'Do you beat your wife?' lawmaker asks Muslim-American students
The two page forms, which were handed out by staff at Republican state Rep. John Bennett's office, also asked the students whether Muslims should rule over non-Muslims and if apostates should be punished.
Students were made to fill out the forms as a requirement before meeting Bennett, said Adam Soltani, executive director of Oklahoma's chapter of CAIR.
They were in the end unable to meet hte local lawmaker after being told that the former US marine was away, he added.
"What's most inflammatory is the questions itself, the fact that Muslims have to pass a religious test in order to see a representative of our state, surely he does not do this to Christian constituents or Jewish constituents," Soltani said.
The students visited Oklahoma's state capitol on Thursday for an annual Muslim Day organised by CAIR to encourage engagement between the Muslim community and state legislators.
In an email to the Tulsa World newspaper, Bennett confirmed that the surveys were given to the students who visited his office last weak. He appeared to justify the questionnaire by saying that Islamic law and the Quran permit Muslims to beat their wives, though added that "this certainly does not mean that all Muslim men beat their wives".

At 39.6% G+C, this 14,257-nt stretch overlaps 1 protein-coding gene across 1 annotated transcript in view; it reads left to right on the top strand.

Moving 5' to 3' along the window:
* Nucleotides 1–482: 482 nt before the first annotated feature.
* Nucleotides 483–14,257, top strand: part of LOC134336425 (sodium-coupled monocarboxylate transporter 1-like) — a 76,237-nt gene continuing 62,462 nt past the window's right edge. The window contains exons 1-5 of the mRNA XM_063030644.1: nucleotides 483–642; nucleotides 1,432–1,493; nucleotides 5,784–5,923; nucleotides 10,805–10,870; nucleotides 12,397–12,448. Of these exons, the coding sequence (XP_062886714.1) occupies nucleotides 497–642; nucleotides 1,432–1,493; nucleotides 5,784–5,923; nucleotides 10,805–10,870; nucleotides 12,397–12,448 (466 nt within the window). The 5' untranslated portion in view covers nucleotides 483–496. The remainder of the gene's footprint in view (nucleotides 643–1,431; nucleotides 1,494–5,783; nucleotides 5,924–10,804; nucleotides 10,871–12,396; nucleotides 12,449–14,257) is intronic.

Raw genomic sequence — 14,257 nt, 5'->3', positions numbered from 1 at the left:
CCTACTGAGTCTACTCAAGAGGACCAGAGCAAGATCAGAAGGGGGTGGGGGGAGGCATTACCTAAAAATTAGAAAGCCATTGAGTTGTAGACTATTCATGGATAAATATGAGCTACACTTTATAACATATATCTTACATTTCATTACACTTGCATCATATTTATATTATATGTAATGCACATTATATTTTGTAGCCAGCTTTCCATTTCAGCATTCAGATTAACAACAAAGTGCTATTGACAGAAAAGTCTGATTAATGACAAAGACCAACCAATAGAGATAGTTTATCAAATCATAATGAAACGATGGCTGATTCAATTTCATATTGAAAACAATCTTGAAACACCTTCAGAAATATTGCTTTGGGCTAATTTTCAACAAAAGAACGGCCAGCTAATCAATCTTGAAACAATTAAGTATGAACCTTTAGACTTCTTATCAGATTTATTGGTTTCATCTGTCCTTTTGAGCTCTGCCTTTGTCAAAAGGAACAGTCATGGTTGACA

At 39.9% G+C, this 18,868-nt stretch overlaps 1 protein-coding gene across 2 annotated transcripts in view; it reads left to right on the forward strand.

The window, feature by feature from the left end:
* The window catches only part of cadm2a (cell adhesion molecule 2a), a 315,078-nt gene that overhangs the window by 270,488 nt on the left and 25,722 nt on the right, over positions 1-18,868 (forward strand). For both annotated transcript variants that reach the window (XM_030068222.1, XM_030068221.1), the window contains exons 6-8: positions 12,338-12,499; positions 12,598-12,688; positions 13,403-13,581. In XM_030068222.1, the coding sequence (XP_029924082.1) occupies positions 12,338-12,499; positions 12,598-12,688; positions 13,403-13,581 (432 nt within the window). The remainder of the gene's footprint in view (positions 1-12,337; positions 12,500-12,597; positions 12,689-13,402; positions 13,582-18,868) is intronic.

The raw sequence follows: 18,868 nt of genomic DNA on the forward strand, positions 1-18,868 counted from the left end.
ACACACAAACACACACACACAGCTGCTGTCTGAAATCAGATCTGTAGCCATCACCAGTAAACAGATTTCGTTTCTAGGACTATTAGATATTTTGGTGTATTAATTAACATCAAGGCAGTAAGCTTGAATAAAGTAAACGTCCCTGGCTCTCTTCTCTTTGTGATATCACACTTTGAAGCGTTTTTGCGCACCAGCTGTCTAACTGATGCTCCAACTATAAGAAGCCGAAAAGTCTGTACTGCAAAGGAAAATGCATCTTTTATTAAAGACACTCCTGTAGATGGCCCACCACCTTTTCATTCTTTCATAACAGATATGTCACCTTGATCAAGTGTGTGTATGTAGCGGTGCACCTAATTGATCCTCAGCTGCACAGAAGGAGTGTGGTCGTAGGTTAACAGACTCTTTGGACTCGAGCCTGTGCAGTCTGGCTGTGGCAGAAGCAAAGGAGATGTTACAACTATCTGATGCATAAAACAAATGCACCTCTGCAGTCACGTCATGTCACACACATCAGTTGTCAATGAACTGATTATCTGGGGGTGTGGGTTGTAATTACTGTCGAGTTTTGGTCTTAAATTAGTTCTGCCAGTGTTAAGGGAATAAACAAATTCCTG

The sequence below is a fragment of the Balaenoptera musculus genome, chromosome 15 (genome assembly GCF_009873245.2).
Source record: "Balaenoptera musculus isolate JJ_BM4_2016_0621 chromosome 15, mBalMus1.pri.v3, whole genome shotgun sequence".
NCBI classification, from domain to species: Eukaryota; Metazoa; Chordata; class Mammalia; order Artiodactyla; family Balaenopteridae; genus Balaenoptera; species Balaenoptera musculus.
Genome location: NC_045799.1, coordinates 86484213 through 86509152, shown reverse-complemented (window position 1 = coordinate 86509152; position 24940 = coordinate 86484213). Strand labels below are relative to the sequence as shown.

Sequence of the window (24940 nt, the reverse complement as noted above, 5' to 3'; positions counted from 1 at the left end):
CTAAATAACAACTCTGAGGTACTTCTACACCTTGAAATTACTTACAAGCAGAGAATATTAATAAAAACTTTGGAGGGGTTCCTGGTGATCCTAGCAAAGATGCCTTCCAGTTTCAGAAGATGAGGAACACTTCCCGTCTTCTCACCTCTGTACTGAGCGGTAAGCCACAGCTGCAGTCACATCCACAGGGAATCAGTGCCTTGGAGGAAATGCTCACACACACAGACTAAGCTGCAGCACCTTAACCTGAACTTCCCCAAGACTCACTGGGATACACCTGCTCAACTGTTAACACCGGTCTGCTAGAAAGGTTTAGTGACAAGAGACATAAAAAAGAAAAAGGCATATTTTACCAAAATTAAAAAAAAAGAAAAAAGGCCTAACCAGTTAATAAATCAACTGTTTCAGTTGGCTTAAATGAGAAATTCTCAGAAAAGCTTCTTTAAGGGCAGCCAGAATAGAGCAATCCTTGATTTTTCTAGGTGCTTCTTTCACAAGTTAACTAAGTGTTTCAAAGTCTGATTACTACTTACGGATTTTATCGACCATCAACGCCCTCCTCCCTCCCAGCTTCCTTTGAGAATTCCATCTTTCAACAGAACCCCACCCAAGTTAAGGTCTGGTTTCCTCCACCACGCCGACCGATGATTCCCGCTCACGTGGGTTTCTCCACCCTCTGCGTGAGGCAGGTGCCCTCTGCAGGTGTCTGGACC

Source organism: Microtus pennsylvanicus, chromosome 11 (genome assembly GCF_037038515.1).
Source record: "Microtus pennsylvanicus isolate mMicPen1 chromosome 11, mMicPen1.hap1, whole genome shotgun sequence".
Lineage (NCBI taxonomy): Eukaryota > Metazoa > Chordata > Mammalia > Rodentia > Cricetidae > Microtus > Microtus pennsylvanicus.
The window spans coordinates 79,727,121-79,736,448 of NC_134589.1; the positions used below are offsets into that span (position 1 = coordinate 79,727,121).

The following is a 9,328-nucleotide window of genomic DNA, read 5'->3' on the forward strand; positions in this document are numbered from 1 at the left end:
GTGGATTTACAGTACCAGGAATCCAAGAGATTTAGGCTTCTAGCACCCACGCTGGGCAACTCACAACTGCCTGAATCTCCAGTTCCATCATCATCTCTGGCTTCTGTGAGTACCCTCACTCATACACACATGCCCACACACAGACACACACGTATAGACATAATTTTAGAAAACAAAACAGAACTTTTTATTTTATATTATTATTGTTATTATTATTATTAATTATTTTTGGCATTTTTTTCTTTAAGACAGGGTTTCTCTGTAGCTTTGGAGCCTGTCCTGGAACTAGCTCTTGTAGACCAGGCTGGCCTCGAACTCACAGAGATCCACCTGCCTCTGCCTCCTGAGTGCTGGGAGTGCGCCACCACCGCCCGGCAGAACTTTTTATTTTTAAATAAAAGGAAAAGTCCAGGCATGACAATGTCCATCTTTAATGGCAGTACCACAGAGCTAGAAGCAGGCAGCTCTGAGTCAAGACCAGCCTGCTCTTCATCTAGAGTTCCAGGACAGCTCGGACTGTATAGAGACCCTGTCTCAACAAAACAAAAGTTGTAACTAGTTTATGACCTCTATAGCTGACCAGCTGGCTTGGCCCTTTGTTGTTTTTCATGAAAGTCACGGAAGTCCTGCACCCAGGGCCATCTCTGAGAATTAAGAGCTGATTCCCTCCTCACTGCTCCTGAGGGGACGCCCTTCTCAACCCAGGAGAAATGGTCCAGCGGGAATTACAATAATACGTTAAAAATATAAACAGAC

|The questionnaire prepared for Rep. John Bennet's office by ACT for America [CAIR]|
This is not the first time, however, that Bennett has courted controversy over his views on Islam.
In 2014, claimed to have read the Quran and sayings of the Islamic prophet and concluded in a speech that "90 percent of it is violence."
He then said: "If I'm an Islamophobe speaking the truth about Islam then you're absolutely right".
According to Soltani, the questionnaire used by Bennett's office was prepared by the Oklahoma chapter of ACT for America, an organisation described by the Southern Poverty Law Center as America's largest grassroots anti-Muslim movement.